From Publishers Weekly
Copyright 1999 Reed Business Information, Inc. --This text refers to an out of print or unavailable edition of this title.
Deborah's starts with the idea Ant colonies have no one in charge, instead a collection of events lead to a coordinated system, that meets the colony's needs (vii). Read morePublished on January 9, 2012 by David Martin
The book is very interesting, and it will surprise no one who is involved in science that Dr. Gordon specializes in one species of ant, not the elusive 'ants in general'. Read morePublished on December 16, 2010 by George Eager
A fascinating book! Dr. Gordon has studied complex organizational systems through her research on Harvester Ants in the Arizona desert over the past 20 years. Read morePublished on January 25, 2010 by Dan Burleigh
This book I found in a used book store, under a table, in San Luis Obispo, CA. Somehow, it jumped out at me (like all good books do -- they seem to choose their own readers). Read morePublished on May 28, 2007 by Robert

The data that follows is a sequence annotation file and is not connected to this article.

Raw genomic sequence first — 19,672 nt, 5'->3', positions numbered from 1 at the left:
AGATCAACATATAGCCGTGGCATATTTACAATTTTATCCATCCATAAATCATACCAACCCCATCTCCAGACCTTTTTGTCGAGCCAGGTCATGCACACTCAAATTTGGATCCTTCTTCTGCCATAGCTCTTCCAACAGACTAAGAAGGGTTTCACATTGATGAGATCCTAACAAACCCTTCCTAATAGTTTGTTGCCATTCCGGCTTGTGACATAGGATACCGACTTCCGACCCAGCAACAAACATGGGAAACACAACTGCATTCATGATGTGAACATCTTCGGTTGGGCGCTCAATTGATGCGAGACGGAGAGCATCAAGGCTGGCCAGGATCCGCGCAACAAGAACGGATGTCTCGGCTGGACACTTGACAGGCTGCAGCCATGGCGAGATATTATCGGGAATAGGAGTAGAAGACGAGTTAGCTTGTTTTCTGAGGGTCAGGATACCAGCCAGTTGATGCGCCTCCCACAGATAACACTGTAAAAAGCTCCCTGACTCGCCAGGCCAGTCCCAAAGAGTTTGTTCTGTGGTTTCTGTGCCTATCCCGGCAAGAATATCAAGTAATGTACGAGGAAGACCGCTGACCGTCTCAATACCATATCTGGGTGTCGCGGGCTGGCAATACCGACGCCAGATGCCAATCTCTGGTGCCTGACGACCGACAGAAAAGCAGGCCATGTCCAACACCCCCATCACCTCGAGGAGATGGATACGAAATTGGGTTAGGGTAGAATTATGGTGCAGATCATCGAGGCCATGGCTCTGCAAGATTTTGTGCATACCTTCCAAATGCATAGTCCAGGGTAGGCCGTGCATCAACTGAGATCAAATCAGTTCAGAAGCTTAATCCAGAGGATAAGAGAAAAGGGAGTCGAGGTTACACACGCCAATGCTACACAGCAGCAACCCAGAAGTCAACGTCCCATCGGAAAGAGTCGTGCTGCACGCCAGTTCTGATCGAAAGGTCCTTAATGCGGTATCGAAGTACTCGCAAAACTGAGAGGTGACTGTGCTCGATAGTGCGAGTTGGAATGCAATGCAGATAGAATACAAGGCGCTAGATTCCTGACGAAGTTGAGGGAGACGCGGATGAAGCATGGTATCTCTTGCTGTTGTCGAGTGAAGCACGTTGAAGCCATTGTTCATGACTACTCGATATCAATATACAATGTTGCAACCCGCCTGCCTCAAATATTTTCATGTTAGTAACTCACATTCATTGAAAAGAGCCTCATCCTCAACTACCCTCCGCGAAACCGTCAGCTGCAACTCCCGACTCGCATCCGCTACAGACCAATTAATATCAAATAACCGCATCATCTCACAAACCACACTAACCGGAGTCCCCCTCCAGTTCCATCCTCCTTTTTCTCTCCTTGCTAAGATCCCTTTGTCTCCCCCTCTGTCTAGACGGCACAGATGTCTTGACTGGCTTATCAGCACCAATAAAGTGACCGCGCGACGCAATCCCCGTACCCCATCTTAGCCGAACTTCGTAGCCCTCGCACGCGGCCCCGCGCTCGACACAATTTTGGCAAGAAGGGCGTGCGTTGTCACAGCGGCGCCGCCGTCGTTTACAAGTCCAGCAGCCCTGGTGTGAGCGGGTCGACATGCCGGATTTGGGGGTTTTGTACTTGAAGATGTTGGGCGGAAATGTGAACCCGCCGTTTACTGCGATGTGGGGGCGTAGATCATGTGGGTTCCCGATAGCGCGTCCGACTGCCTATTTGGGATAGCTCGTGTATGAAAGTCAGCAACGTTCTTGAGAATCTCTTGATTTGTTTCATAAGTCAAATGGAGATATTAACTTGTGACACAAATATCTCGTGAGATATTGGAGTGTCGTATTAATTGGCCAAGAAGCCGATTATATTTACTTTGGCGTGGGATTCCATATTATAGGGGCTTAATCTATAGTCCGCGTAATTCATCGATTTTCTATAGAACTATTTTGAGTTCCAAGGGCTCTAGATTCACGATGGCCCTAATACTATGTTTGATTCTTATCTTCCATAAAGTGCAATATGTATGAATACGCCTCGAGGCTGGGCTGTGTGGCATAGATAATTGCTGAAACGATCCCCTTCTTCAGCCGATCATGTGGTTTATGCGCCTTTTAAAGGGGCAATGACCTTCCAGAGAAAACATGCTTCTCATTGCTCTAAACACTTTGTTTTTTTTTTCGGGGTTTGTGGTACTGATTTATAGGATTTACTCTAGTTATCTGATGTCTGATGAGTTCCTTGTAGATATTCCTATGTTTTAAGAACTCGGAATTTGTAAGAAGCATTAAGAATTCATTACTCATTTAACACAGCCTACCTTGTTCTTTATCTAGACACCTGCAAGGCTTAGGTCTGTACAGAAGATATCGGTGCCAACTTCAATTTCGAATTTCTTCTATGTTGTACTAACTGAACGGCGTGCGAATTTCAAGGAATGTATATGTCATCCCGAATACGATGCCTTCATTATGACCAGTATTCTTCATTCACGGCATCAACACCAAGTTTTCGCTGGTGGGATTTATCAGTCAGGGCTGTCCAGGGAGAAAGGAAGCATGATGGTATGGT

Yes, sometimes ants work hard. They ALWAYS look like they work hard - until you look real closely - and maybe put up a few roadblocks. Read morePublished on June 29, 2005 by The Spinozanator
A book that reads like a thesis is never any fun. Ants at Work takes an interesting premise(Ant colonies are not run with any central organization but on a series of interactions... Read morePublished on March 31, 2001 by J. Carroll
The subject matter is fascinating, but I found this (rather slim) book very dry and dull. As another reviewer noted, it's not really a book about ants or ant society in general;... Read morePublished on February 13, 2001 by chris
Ants seems like a mundane boring topic, but it is really quite fascinating the way their societies are structured and how they interract. Read morePublished on July 18, 2000 by owookiee
Does anarchy work?
After reading this fascinating book, you may be tempted to answer "Yes." Granted, Gordon doesn't even tiptoe near such topics. Read more